Smithsonian National Museum of Natural History Geologic Time The Story of a Changing Earth
Presented by the Department of Paleobiology.
The Pleistocene
Contents
Overview
Defining and Dating the Pleistocene Boundary
Pleistocene Glacial Events
Pleistocene Ecosystems and Extinctions
Human Evolution during the Pleistocene
Evidence
Skeleton of the woolly mammoth
learn more
sample
Walrus
Saber-toothed cat
Human ancestor
references and links
Foundational Concepts
Dating Methods
Earth Processes
Life Processes
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Defining and Dating the Pleistocene Boundary
Typically, geologists can identify the boundaries of different time periods by locating changing rock characteristics or layers where fossils may be seen for the first or last time. However, the Pliocene-Pleistocene boundary proved to be exceptionally difficult for geologists to pinpoint. The rocks containing the earliest Pleistocene fossils were mainly terrestrial sediments, whereas those in the latest Pliocene were mostly marine. The rocks at Crotone in Calabria, southern Italy, however, preserve distinct marine faunas from both time periods. In 1940 the International Geological Congress decided that the Pliocene-Pleistocene boundary would be based on the marine faunas located at this site (called the type section).

Once the boundary between the Pleistocene and Pliocene had been specified, scientists could calculate its age. This depended on their ability to date changes in ocean faunas and correlate them with the rocks in Calabria, Italy.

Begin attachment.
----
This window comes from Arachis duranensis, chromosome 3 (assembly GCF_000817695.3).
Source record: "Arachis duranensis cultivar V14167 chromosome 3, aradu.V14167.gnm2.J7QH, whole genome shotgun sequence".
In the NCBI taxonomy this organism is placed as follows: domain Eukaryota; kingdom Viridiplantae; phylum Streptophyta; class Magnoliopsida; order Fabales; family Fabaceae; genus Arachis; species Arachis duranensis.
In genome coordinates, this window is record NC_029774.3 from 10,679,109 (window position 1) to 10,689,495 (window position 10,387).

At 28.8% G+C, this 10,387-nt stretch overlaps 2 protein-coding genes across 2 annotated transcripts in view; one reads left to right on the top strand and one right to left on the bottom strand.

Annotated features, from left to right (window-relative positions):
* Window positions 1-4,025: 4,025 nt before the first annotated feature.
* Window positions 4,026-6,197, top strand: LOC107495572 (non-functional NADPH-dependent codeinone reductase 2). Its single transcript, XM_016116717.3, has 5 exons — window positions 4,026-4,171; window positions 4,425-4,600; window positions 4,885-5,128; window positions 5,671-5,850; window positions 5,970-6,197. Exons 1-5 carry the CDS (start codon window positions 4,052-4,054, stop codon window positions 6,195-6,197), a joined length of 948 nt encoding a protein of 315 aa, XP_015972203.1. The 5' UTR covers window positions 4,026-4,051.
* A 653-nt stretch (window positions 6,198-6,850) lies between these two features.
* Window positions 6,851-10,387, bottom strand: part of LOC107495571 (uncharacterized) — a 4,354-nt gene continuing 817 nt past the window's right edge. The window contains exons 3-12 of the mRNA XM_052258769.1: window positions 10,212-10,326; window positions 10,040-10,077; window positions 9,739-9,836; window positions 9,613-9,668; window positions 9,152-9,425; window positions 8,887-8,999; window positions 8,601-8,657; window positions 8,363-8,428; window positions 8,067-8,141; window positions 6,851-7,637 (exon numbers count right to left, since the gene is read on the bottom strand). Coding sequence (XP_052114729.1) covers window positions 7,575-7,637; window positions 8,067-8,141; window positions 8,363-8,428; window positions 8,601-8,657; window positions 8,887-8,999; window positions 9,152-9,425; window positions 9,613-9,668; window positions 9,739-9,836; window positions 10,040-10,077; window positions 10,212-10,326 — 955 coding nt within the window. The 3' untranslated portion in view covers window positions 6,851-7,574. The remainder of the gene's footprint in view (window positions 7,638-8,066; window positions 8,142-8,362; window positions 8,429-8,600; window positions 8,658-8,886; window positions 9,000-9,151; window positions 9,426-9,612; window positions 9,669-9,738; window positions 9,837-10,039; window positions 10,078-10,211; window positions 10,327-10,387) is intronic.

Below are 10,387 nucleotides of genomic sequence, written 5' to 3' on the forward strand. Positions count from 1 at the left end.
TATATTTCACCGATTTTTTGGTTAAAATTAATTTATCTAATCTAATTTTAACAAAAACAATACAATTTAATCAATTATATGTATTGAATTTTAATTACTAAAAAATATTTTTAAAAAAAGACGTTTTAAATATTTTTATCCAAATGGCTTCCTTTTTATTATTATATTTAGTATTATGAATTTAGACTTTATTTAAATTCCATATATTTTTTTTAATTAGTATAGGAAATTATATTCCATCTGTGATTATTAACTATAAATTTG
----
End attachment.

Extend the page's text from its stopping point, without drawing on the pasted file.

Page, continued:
Dating the beginning of the Pleistocene is beyond the range of radiocarbon dating and also beyond the limits of other methods that use organic materials. An alternative method is magnetostratigraphy (or paleomagnetism). By systematically collecting and measuring the orientation of magnetic grains in volcanic rocks, ashes, and other rock types, a record of Earth's magnetic history can be constructed. New localities can be placed into the context of this history if they contain rocks with magnetic grains. For the Pliocene-Pleistocene boundary, biostratigraphic information could be correlated to a magnetostratigraphic event called the Olduvai Normal. This suggested that the lower Pleistocene boundary could be no older than 1.8 million years ago.


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Overview | Defining and Dating the Pleistocene Boundary | Pleistocene Glacial Events
Pleistocene Ecosystems and Extinctions | Human Evolution during the Pleistocene



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